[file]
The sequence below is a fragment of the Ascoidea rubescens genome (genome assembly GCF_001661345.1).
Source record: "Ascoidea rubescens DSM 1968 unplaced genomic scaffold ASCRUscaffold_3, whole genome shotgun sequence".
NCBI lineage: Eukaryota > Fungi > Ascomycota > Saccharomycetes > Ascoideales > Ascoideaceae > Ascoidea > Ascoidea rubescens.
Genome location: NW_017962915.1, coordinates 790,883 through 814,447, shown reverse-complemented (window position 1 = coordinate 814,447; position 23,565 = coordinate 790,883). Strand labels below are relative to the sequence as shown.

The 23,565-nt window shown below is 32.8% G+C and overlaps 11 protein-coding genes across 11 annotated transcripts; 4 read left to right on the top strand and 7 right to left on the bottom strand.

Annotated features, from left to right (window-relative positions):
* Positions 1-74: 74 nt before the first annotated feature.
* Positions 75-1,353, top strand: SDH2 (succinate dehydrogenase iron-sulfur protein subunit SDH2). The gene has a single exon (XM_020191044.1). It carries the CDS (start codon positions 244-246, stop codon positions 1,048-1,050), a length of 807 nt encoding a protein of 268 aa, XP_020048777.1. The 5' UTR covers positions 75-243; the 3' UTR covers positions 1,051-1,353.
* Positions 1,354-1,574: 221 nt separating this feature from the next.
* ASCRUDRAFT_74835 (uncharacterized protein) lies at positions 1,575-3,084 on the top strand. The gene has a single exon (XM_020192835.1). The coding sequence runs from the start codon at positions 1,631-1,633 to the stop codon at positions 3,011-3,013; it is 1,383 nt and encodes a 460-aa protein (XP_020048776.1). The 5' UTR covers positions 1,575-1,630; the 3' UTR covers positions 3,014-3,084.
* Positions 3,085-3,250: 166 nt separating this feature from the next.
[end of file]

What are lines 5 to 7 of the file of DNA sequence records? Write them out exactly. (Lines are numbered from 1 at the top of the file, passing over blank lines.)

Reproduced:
The 23,565-nt window shown below is 32.8% G+C and overlaps 11 protein-coding genes across 11 annotated transcripts; 4 read left to right on the top strand and 7 right to left on the bottom strand.

Annotated features, from left to right (window-relative positions):
* Positions 1-74: 74 nt before the first annotated feature.